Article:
History

New York City -areial viewThese men were concerned that the building and construction industry was disorganized. They left that meeting with the goal of creating an organization of owners, bankers, architects, engineers, contractors, subcontractors, manufacturers, suppliers, and labor representatives.

In the words of Mr. Kohn: "We started out with the idea that the only hope for effective improvement in the industry was to render through cooperation of all of its elements some measure of service which the public had the right to demand of us."

Out of this meeting was born the New York Building Congress.

Throughout its history, the Building Congress has served as a common forum for issues that affect all segments of the building community. In forging the dedicated alliances to discuss and act upon the issues of the day, the Building Congress has drawn upon the talents of the best and the brightest in the industry.

From the depths of the Great Depression, periods of preparing for and enduring war, the building booms of the 1960s and late 1990s, and the senseless destruction of September 11, the Building Congress has focused its energies on the issues of the day while helping to keep the industry, government, and all New Yorkers focused on the future.

Perhaps the most remarkable aspect of the Building Congress is the constancy of its mission. The very principles upon which the Building Congress was founded are as relevant today as they were 96 years ago. Within the industry, it is looked upon as a place where all sectors can meet and find common ground. As such, the Building Congress is recognized as a major voice of the industry, and its advice on a range of issues is sought by public officials and agency leaders.

Since its founding, the Building Congress has served as a productive forum for those entrusted with building New York City. Over the years, the Building Congress has attracted such notable public officials as former President Gerald R. Ford; Senators Baker, D'Amato, Moynihan, Clinton, Schumer and Gillibrand; Mayors Wagner, Lindsay, Beame, Koch, Dinkins, Giuliani, and Bloomberg; and Governors Roosevelt, Carey, Rockefeller, Pataki, Spitzer, Corzine, and Paterson. The business and labor community also has been well represented, including such luminaries as David Rockefeller, Harry Van Arsdale, Peter S. Kalikow, and Mortimer B. Zuckerman.

While its founders would not have recognized the term, "networking" has been another constant for the Building Congress throughout its existence. The Annual Golf and Tennis Outing, established in 1930, remains a tradition in which industry leaders, colleagues, and friends relax for a day of sun, fun, and recreation. Another traditional social event was the Fun & Frolic Show, first produced in December of 1938. While the show is no longer part of the Building Congress calendar, it has been replaced by two major annual events—the Anniversary Leadership Awards Luncheon and Industry Recognition Dinner— which, combined, attract more than 2,000 people each year and honor the industry's best and brightest.

The Building Congress remains an industry-directed organization. Its committees, task forces, and events are designed to galvanize an action agenda based on the involvement and interests of all sectors of the building community.

Thanks in large part to the women and men of the construction, design, and real estate professions, New York City has grown by leaps and bounds over the past 90 years. So too has the building community. This growth and the challenges it presents, combined with the modernization and globalization of the industry, serves only to intensify the need for a devoted and active congress of architects, engineers, skilled labor, contractors, real estate managers, and other professionals. The Building Congress remains committed to its role as a conduit for all sectors of the industry and looks forward to many successful and productive years ahead.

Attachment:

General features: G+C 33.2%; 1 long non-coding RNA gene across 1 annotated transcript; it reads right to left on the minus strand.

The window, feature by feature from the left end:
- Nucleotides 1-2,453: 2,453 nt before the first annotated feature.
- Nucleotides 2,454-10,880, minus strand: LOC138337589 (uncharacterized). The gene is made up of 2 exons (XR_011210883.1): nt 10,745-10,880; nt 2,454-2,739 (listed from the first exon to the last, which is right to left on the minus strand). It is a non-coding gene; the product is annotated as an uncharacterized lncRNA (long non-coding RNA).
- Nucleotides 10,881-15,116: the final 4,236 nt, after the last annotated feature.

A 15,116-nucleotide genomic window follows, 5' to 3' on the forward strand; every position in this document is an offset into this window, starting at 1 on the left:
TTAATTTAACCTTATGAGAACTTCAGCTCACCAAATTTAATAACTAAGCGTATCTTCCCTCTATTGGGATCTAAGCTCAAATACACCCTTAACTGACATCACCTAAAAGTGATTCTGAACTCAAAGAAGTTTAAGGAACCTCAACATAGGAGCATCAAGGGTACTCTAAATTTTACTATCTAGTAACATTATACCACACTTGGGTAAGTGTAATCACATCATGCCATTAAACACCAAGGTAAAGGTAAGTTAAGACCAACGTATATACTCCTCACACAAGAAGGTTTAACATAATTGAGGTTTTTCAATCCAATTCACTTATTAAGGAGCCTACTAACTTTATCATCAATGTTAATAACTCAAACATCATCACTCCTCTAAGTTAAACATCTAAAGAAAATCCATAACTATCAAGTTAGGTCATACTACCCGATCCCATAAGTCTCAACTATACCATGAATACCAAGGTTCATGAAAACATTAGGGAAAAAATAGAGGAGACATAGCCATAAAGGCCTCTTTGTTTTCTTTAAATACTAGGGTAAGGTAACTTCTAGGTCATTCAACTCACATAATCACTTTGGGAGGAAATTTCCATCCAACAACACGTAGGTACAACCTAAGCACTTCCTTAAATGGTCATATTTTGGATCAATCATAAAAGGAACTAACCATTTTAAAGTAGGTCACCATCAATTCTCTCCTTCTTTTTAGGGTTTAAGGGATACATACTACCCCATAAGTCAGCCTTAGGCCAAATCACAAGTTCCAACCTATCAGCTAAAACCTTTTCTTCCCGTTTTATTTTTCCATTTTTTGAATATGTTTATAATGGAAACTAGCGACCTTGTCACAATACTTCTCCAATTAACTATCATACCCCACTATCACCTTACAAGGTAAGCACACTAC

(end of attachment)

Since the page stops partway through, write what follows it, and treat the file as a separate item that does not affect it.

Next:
NEW YORK BUILDING CONGRESS
PRESIDENT/CHAIRMEN 1921-2016

The following list identifies the industry leaders who have contributed their time and expertise to advance the goals of the New York Building Congress over the past 90 years. Their voluntary service, dedication to the industry, and commitment to the future of New York has helped the City achieve the prominence and prosperity it enjoys today.

President Stephen F. Voorhees - Engineer 1921-1925
President R.H. Shreve - Architect 1925-1929
President Robert D. Kohn - Architect 1929-1931
President Harris H. Murdock - Architect 1931-1935
President Thomas S. Holden - Economist 1935-1940
President Max Foley - Engineer 1940-1942
President J. Andrew Fouilhoux - Architect 1942-1945
President Max Foley - Engineer 1945-1949
President Louis Skidmore - Architect 1949-1952
President C. George Dandrow - Owner 1952-1955
President John F. Hennessy - Engineer 1955-1958
President Bradford N. Clark - Engineer 1958-1962
President Charles Haines - Architect 1962-1965
President Robert W. Cutler - Architect 1965-1969
President A. Wilson Knecht - Engineer 1969-1972
President Michael M. Harris - Architect 1972-1976
President John J. Collins - Owner 1976-1979
President Charles Schaffner - Engineer 1979-1983
Chairman George A. Fox - Heavy Construction 1983-1986
Chairman Joseph H. Newman - Building Contractor 1986-1992
Chairman John F. Hennessy III - Engineer 1992-1996
Chairman John A. Cavanagh - Building Contractor 1996-2000
Chairman Jeffrey M. Levy - Specialty Contractor 2000-2002
Chairman Marilyn Jordan Taylor - Architect 2002-2004
Chairman Frank J. Sciame - Building Contractor 2004-2006
Chairman Dominick M. Servedio - Engineer 2006-2009
Chairman Stuart E. Graham - Building Contractor 2009-2010
Chairman Peter A. Marchetto - Building Contractor 2010-2012
Chairman John M. Dionisio- Engineer 2012-2014
Chairman Thomas Z. Scarangello- Engineer 2014-2016
Chairman Richard Cavallaro 2016-

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